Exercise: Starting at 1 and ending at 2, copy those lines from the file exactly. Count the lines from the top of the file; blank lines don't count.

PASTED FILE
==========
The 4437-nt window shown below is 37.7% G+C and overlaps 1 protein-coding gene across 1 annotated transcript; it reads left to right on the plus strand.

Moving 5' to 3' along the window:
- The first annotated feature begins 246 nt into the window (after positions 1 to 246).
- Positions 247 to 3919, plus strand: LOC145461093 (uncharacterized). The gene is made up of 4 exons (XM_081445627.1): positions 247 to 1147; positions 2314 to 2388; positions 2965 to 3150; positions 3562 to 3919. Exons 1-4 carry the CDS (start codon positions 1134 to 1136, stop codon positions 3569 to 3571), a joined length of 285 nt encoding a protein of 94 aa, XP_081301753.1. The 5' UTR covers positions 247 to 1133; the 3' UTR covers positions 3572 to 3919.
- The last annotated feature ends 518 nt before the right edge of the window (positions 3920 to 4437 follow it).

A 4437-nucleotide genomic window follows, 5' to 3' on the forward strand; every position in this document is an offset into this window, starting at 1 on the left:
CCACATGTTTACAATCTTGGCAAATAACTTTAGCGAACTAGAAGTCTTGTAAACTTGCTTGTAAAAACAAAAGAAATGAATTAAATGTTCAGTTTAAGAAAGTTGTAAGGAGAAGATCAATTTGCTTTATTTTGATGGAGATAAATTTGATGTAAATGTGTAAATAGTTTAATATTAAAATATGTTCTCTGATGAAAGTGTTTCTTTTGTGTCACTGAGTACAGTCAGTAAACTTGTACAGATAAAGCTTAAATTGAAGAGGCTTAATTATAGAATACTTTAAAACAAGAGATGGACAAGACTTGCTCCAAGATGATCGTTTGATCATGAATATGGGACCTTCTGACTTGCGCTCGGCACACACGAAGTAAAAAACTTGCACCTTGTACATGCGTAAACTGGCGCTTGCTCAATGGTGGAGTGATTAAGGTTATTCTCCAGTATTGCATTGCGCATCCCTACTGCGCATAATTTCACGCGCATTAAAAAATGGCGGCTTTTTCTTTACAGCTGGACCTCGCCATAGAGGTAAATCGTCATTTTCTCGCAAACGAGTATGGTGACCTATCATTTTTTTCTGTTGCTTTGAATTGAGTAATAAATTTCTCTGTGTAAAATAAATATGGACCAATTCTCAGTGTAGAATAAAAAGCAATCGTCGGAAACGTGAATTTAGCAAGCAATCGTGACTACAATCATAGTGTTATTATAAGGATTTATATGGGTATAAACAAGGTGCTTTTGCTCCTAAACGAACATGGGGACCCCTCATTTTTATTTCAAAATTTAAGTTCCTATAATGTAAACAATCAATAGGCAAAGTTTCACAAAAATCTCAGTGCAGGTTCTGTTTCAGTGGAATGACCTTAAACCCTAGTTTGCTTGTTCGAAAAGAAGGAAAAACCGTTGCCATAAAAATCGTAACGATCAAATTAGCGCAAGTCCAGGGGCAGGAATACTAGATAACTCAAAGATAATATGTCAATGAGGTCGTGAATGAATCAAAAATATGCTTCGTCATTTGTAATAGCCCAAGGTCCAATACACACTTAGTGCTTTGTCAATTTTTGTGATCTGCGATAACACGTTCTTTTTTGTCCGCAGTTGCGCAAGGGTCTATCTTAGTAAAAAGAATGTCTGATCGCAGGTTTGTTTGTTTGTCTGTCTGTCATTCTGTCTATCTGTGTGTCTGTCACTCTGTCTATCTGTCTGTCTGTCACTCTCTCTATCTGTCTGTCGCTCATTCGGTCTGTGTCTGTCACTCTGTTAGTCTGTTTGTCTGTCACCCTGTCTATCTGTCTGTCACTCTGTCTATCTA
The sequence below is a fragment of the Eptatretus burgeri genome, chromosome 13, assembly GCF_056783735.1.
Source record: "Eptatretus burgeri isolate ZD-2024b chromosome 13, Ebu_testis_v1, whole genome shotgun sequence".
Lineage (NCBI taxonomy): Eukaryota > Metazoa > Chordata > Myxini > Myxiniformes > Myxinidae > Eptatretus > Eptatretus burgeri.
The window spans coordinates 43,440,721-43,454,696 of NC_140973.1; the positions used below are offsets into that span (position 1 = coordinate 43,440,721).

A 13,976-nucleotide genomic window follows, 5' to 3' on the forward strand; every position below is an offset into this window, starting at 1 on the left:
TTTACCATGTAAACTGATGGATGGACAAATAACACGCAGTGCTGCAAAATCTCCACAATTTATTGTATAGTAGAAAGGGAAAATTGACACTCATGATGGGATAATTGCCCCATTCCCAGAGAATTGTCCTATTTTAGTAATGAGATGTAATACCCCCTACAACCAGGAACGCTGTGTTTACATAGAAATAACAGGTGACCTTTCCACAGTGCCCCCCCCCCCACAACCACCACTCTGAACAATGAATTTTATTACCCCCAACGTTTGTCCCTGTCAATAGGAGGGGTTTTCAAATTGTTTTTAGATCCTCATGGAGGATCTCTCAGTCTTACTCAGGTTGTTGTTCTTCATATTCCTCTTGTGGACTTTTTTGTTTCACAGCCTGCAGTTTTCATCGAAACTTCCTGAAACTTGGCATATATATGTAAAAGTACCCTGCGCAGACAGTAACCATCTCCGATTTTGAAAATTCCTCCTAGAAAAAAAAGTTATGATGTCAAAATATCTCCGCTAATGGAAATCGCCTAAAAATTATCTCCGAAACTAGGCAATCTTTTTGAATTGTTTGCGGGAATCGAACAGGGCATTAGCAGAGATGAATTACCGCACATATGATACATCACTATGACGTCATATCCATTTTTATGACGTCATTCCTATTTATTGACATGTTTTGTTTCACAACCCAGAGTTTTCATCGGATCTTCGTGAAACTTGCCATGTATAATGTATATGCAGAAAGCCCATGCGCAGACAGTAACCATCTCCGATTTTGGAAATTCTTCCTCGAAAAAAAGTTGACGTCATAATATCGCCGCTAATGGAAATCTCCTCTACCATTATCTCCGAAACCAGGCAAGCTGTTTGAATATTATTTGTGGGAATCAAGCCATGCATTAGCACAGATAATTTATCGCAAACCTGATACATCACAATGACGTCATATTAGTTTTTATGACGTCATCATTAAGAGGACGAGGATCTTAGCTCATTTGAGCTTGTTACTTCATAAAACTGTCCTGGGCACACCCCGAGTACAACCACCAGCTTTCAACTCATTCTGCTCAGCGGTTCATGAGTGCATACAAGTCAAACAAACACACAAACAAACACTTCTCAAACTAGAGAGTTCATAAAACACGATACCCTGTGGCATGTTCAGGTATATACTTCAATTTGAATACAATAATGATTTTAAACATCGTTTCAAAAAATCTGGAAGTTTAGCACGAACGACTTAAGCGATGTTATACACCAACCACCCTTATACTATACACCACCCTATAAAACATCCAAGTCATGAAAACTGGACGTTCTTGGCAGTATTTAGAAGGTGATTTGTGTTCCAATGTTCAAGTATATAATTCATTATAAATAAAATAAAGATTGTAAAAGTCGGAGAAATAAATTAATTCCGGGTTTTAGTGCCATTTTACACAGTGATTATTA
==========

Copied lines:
The 4437-nt window shown below is 37.7% G+C and overlaps 1 protein-coding gene across 1 annotated transcript; it reads left to right on the plus strand.

Moving 5' to 3' along the window: